Wednesday, August 06, 2008

Sounding Off

This morning the popular publishing newsletter Galley Cat featured a story posing the question, 'Should Authors Take Their Publishing Complaints Public'?

In their article they spotlighted an author who leveled a charge against their publisher for not paying royalties correctly. That said, it appears to be a case of sour grapes as GC hinted that the author greatly inflated their sales numbers. While Nielson's BookScan doesn't lie, it also doesn't portray total sales numbers as every store doesn't report to BookScan.

So should authors take their complaints public?

I believe so...with a caveat - they'd better be sure what they are saying is correct or they are shooting themselves in the foot...or career.

If authors (including myself) hadn't spoken out about Triskellion then who knows how long that company would have limped along scamming authors? Trust me, I tried everything to settle with them amicably and the owners weren't having it. Sometimes public humiliation is the only weapon we have left and in the case of Trisk - it worked.

There are any number of examples such as the Trisk debacle - and who knows how many authors avoided the train wreck because those involved spoke out? Sometimes you have to stand up and risk taking a hit in order to do the right thing.


Monica Burns said...

Protecting one's intellectual property is critical However, like you said, there are caveats. In addition to the accuracy of the information, I believe one has to be incredibly professional in the presentation of facts when going public with a complaint. As someone who’s made blog posts of an irrational nature, it gives me insight as to how those types of posts fail to generate reader sympathy (and I really hate getting flamed, which is why I work hard to make logical, rational posts).

I've seen too many writers over the past three years who post their complaints in a way that makes me wonder how much of the complaint is the publisher's fault and how much of the complaint is the author acting as a diva. My guess is that a lot of those posts have been generated in a fit of anger and frustration, but first impressions are everything. Generating the support of others requires one to present information in a calm, reasonable manner so the author creates empathy for their situation and doesn’t have people questioning the accuracy of the info. I’m less inclined to believe an author who’s acting unprofessionally than one who presents their case in a rational, logical post.

I also need to know the author personally for an arbitrary acceptance of the accusation. I refuse to accept as gospel the complaints of people I don’t know without documentation supporting their position. And let’s face it, documentation of that nature is not easy to provide because emails can be easily modified or fabricated on both sides of the fence. That fact makes it really tough on authors who have legitimate complaints to substantiate their case.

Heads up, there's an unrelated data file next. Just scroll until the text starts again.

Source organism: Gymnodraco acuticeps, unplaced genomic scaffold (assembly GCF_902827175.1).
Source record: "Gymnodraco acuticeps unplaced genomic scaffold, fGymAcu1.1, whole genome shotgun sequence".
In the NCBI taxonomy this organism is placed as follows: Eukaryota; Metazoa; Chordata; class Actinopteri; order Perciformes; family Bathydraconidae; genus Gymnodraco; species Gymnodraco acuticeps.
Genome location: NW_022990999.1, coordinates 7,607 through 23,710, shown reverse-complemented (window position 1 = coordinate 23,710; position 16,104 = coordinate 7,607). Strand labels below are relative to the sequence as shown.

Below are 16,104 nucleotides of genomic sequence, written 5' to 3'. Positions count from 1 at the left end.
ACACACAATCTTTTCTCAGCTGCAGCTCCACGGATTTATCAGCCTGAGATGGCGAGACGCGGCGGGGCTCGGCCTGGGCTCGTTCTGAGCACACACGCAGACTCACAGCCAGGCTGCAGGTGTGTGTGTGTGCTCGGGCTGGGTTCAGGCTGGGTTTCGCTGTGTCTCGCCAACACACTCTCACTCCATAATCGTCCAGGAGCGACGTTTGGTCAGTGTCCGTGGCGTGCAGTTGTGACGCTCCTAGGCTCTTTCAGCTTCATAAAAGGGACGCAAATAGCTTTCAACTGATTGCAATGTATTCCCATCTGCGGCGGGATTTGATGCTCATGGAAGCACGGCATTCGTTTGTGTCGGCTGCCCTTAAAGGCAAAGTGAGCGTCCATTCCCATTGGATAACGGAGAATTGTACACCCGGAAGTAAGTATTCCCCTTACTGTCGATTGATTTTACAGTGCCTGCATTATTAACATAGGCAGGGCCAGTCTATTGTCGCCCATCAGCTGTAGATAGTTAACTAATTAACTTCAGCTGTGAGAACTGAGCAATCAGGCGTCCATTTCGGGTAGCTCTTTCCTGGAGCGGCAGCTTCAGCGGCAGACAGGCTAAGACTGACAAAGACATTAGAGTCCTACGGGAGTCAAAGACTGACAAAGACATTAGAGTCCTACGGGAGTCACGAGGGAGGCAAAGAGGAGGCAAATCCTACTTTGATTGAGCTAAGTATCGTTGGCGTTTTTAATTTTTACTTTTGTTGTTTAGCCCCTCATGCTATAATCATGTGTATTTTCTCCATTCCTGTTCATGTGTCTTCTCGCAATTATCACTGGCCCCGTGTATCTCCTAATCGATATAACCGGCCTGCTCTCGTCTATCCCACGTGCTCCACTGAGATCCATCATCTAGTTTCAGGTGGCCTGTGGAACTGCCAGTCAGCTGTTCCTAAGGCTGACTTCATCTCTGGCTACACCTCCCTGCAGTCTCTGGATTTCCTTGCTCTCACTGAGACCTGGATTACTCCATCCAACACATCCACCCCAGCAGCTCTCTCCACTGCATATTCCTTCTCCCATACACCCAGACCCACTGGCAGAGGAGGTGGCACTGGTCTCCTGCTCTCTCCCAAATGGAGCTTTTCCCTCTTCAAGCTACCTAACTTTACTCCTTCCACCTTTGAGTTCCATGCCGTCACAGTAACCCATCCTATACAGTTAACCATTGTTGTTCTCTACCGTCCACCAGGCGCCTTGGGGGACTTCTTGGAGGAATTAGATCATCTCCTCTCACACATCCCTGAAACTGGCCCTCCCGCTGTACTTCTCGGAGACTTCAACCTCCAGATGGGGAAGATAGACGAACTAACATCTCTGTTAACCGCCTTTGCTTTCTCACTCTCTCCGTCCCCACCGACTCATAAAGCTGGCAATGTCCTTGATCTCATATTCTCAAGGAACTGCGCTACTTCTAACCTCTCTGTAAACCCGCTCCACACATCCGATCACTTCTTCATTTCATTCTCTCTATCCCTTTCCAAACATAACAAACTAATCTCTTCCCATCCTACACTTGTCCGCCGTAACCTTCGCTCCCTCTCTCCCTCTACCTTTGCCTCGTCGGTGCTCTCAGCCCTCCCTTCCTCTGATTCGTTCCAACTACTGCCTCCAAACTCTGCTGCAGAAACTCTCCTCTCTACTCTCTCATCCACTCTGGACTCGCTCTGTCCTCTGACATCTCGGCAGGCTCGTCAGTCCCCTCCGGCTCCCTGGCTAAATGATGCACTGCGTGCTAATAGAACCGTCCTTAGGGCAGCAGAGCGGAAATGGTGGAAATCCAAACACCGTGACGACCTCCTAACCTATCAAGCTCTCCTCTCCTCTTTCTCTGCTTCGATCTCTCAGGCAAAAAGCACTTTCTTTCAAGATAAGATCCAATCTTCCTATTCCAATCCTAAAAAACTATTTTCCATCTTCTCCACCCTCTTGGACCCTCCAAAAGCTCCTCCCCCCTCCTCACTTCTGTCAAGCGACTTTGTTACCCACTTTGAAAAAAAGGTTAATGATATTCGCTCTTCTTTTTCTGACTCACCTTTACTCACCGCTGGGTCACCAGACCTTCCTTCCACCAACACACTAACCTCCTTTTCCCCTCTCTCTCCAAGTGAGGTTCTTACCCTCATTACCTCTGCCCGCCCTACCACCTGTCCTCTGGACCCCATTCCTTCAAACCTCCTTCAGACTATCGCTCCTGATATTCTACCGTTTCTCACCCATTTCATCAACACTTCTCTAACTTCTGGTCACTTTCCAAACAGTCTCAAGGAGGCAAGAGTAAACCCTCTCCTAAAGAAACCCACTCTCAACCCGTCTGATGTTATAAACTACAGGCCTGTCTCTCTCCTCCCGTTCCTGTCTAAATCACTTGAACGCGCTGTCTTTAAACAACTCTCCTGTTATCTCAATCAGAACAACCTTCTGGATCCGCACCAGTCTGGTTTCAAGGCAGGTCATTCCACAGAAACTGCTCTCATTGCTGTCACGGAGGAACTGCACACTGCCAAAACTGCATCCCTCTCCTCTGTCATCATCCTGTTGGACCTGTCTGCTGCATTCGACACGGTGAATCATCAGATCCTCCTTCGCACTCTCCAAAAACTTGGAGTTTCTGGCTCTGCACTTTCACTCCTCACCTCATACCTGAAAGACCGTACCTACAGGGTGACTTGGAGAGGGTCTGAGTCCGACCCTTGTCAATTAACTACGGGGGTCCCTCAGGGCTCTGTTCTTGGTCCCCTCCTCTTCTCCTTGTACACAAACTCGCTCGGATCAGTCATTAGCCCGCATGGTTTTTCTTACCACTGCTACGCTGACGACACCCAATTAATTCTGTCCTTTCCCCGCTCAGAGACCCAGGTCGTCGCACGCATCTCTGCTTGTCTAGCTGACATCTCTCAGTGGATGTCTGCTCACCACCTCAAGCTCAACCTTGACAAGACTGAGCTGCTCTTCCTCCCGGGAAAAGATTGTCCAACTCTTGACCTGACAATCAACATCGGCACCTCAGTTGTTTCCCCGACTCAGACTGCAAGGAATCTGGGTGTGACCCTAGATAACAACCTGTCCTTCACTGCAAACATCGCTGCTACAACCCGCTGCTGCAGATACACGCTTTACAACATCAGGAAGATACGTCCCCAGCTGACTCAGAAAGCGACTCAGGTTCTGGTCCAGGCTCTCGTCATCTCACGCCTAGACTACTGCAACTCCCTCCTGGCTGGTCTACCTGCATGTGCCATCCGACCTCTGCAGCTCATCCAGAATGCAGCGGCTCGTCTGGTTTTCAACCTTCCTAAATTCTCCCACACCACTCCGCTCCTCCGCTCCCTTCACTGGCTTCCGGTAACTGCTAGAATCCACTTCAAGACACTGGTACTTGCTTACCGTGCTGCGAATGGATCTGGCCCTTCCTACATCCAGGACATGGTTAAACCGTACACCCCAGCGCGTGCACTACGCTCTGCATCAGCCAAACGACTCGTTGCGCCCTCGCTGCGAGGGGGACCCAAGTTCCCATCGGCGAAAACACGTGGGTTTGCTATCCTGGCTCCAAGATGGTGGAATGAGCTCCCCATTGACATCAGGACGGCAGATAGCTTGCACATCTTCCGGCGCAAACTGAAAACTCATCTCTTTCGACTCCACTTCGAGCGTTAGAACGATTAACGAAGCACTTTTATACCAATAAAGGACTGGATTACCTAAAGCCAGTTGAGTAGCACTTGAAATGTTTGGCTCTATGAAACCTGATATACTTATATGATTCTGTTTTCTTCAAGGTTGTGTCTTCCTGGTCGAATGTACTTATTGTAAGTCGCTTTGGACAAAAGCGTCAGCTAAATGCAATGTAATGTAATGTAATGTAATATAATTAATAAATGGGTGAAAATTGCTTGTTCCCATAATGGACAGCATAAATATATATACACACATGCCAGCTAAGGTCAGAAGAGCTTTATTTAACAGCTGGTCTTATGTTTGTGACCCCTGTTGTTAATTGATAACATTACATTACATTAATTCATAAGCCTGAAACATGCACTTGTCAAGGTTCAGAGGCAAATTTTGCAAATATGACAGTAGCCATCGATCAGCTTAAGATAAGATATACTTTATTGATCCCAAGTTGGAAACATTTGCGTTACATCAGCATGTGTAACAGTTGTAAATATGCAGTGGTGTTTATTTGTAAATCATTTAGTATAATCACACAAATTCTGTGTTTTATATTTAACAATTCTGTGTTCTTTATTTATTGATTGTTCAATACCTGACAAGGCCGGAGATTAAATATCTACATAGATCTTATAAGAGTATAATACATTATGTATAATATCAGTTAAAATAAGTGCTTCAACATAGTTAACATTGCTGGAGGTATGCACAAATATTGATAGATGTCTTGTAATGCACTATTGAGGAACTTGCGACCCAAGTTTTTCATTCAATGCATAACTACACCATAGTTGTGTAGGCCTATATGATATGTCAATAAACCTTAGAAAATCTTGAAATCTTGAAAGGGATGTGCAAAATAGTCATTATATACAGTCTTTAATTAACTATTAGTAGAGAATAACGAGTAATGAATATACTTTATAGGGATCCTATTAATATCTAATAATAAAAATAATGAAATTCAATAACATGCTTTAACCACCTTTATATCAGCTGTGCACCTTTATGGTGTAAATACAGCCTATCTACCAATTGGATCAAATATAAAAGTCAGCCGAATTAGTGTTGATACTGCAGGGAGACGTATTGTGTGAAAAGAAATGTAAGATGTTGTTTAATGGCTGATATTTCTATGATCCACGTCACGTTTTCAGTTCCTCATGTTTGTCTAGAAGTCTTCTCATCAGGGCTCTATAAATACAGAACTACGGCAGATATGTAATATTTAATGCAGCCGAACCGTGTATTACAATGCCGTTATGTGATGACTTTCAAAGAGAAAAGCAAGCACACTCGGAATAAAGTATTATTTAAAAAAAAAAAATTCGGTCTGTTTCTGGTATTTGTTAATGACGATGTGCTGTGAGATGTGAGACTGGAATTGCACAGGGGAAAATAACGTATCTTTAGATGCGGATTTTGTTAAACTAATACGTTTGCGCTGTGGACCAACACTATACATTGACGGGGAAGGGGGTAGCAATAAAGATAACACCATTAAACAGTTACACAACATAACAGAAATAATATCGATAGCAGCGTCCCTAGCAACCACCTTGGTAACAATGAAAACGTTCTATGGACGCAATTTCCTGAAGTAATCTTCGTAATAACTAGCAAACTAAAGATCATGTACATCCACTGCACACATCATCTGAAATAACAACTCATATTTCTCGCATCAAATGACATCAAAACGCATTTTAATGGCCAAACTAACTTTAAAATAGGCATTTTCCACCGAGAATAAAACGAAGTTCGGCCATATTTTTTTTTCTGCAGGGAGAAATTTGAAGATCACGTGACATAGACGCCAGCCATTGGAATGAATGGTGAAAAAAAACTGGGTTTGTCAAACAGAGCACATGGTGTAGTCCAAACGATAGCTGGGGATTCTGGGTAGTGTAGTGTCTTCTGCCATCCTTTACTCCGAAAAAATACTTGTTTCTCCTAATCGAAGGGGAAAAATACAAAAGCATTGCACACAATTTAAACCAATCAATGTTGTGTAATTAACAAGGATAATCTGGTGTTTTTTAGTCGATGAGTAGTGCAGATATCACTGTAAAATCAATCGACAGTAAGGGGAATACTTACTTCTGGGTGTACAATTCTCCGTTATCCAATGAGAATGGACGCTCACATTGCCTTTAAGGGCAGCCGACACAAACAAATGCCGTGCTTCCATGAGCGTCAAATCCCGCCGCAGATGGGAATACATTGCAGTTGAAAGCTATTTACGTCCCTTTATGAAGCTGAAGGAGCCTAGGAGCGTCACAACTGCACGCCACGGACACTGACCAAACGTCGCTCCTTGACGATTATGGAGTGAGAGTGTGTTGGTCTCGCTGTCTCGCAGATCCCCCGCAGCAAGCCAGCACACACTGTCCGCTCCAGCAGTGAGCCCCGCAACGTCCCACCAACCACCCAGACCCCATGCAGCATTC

What I find really irritating is when writers believe we're a sisterhood and we need to “band” together whenever one of them states they've been injured by a publisher. This is a business, and if one doesn’t read a contract carefully or balks at requested edits or doesn’t act the professional in general, my ability to sympathize is really taxed. I’m a cynic because I’ve been burned too many times in my life to trust that others don’t have some hidden agenda. Besides, there are always two sides to a story. When I make a judgment I try not to leap to conclusions. I work hard to base my decisions on hearing the other side or having personal experience either with other authors or the publisher.

Now when you have a large number of authors stating there’s a problem, that’s a different story. I immediately lean toward the support of the authors, but I still find myself a bit leery. If on the other hand, I know one of the affected authors well, my support is staunch. I know a couple of the Trisk authors well and when I learned about that meltdown, I knew I was getting the inside, detailed scoop without any exaggeration. It made me very sympathetic to the plight of the authors and eager to help if I was able.

The issue for me in going public with any publisher complaint is the ability to get people to believe you. Not everyone’s agenda is what it seems, and I know of a couple of divas who complained loudly, yet the complaints weren’t based on a whole lot of fact, yet they stirred people up into a frenzy.

J.C. Wilder said...

I agree - another caveat needs to be if the author in question hasn't cried wolf too many times. :)

Monica Burns said...

ooohhh! Excellent point. Forgot that one! LOL